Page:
Deep in debt? How to negotiate with creditors

If you are deep in debt you know that there are few things worse in the world. The constant worry and the hounding of creditors can ruin your life.

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  • If you are deep in debt you know that there are few things worse in the world. The constant worry and the hounding of creditors can ruin your life. If you are prepared to do what it takes to get out of debt and change your life permanently, you may be in the right frame of mind to renegotiate new terms for some of your debt.

  • This article would be especially helpful for people who have experienced a financial crisis such as a failed business, an illness or other financial shock. If you’ve simply accumulated too much debt over the years, you can use these steps, too, but you’ve got to be prepared to change your ways and convince your creditors of that.

  • Here are some tips to help you renegotiate what you owe:

  • Do it yourself

  • There are lots of people who will be willing to help you with this for a fee, including some non-profit agencies that can truly be a help in these situations. Save the money and do it yourself. You are likely to end up in a better place as you’ll not be paying any fees, so more money can go to your creditors. If you fail on your own, you can always get help from a reputable non-profit agency later.

  • Explain your situation to each creditor

  • With each person to whom you owe money, make a personal phone call. Explain your situation. Help them understand why you cannot make the payments as scheduled. Be sure to explain how you’ll avoid further problems and why, once you’ve straightened things out with everyone, you’ll never be back in this situation again.

  • Propose a plan

  • With each creditor, give an honest and fair proposal for how you’ll eventually pay what you owe. Generally, your proposal will be a function of two things: lower monthly payments and lower interest. In some cases — perhaps all — you’ll have to propose complete interest forgiveness. In some cases, you may even need to propose that some of the principal be forgiven.

  • Expect to be rejected

  • Your proposals will often be rejected. Remember, this is a negotiation. You owe the money and the creditor is entitled to collect it. If there is no possible way for all of your creditors to collect what is owed, eventually you should be able to convince them that they will have to accept less than the scheduled payments — at least for now.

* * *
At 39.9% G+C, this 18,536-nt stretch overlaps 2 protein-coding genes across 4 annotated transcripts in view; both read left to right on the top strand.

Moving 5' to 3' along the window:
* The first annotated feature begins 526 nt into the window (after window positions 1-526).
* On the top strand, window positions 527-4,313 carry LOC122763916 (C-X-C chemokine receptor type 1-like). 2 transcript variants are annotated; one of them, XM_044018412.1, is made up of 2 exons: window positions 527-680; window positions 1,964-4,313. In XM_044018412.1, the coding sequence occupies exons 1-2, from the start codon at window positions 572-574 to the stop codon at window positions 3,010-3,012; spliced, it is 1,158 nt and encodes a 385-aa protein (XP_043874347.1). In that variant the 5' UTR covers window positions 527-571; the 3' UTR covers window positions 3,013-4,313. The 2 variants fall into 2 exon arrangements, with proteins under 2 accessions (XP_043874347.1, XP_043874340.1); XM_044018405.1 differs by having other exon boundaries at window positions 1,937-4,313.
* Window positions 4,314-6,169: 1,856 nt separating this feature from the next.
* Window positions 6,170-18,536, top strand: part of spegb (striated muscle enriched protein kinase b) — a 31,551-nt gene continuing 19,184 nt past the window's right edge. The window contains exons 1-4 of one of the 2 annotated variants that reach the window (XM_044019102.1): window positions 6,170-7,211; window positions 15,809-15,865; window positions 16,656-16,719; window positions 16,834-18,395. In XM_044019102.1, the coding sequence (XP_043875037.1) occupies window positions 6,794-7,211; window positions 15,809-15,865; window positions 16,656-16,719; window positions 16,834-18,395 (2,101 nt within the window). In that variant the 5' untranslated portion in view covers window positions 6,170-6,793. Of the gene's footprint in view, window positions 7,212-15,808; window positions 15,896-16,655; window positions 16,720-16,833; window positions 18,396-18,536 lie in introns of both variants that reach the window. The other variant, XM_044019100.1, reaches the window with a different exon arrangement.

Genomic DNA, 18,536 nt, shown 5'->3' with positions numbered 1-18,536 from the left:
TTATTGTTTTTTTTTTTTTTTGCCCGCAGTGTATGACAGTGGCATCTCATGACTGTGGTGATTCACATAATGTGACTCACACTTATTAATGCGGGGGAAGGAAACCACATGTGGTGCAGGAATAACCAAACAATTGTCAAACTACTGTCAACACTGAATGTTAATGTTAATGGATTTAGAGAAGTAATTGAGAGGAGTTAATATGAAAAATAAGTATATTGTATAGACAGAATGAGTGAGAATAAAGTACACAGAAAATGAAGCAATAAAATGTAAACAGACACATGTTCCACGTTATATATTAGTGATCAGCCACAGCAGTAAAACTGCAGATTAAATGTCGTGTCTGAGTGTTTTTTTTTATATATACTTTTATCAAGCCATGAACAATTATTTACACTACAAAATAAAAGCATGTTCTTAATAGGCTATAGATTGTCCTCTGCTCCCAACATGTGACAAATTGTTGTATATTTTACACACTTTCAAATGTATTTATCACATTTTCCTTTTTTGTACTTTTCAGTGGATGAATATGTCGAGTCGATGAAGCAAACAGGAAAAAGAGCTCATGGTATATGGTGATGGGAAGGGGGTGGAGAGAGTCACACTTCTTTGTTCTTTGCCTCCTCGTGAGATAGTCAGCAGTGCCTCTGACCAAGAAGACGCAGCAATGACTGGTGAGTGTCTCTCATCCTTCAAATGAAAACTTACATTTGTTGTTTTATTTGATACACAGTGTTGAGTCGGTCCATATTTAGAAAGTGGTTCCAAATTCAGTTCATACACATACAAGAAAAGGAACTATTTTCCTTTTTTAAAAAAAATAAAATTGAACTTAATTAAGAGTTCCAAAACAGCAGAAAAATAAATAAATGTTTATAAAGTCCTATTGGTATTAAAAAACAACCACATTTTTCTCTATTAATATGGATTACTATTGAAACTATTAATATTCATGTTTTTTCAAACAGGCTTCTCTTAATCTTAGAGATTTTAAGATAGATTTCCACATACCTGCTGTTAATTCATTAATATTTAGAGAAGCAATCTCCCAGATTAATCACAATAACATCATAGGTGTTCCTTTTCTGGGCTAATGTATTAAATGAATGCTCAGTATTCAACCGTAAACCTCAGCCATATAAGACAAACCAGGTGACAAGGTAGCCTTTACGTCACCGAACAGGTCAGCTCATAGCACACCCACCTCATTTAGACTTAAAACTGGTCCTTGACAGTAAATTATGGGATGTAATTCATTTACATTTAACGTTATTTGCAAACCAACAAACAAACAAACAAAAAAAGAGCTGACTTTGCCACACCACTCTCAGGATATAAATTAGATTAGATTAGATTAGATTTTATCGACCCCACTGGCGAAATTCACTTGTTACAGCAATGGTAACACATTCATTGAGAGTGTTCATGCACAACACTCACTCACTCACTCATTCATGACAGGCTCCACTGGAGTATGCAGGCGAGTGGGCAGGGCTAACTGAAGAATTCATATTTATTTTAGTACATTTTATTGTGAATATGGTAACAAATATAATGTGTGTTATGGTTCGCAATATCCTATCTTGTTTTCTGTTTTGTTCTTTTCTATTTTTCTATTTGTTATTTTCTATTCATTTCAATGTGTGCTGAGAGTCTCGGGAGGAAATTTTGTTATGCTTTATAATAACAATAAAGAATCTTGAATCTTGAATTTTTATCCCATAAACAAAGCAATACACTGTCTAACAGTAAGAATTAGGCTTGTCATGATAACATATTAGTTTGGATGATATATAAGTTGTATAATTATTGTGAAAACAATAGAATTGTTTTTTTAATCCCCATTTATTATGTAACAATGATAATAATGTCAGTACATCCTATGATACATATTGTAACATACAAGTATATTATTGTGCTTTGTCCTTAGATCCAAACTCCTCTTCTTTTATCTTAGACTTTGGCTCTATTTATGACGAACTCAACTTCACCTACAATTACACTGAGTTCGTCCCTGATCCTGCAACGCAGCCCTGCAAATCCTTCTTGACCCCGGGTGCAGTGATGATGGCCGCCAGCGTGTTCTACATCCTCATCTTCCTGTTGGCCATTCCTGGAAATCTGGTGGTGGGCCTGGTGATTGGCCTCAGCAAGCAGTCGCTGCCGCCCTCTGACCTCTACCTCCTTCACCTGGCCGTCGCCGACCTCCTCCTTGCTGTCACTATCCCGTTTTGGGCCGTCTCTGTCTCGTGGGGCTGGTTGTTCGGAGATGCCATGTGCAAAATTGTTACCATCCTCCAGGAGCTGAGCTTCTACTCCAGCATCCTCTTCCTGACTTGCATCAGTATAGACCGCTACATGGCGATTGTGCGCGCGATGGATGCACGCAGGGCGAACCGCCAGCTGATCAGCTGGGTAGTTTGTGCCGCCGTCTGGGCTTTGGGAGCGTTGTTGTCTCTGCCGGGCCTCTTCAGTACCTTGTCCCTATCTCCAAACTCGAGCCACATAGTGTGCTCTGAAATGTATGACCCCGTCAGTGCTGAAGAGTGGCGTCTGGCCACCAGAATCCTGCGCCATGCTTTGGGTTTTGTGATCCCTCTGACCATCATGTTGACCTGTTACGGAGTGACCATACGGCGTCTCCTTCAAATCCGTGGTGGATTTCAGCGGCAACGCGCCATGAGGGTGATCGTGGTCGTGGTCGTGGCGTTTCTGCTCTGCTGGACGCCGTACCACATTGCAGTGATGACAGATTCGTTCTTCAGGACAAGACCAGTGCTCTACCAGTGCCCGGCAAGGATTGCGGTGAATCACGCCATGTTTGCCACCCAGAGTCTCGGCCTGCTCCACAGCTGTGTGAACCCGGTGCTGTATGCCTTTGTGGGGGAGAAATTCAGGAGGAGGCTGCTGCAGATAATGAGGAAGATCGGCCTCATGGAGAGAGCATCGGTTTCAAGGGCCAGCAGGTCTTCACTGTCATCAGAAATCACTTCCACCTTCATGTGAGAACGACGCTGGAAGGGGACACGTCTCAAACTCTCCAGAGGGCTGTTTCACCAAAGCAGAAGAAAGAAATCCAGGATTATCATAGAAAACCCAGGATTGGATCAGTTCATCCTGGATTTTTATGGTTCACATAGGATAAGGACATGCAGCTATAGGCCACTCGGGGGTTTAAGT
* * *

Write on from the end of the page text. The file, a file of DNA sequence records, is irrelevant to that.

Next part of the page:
• Be persistent

  • You may have to call some creditors over and over again to find the right person and work out an acceptable plan.

  • Be complete

  • As you negotiate with each creditor, be honest with yourself and the creditor. If you can’t make the payments they propose when you look at the sum of all your payments, tell them so. Keep pushing for something that will work — remembering the entire picture.

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  • Prioritize

  • Your creditors aren’t all in the same position. If you have a mortgage, that lender is in pretty good shape and may not have much reason to renegotiate with you. If you owe as much (or more) than the house is worth, you may want to offer to give them the house in satisfaction of the loan and move to a more affordable rental situation. If you owe more on a car than it is worth, offer to give it back while it is in good shape and marketable, allowing them to avoid the cost of repossessing it. They are unlikely to let you keep it if you can’t make the full payments. Sell the car if it is worth more than the loan, using the extra cash to pay off other creditors or to buy a clunker. Your unsecured creditors, such as companies holding your credit card debt or hospital bills, will ultimately have to accept what you give them. While they may be due $10,000 from you, you can only give them what you have and what you’ll earn.

  • Ultimately, if you cannot negotiate plans with all of your creditors that will allow you to meet the obligations to each and every one of them on adjusted terms, you may be a candidate for bankruptcy. Talk to an attorney.

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Devin Thorpe, husband, father, author of Your Mark On The World and a popular guest speaker, is a Forbes Contributor. Building on a twenty-five year career in finance and entrepreneurship that included $500 million in completed transactions, he now champions social good full time, seeking to help others succeed in their efforts to make the world a better place.

Website: http://www.yourmarkontheworld.com

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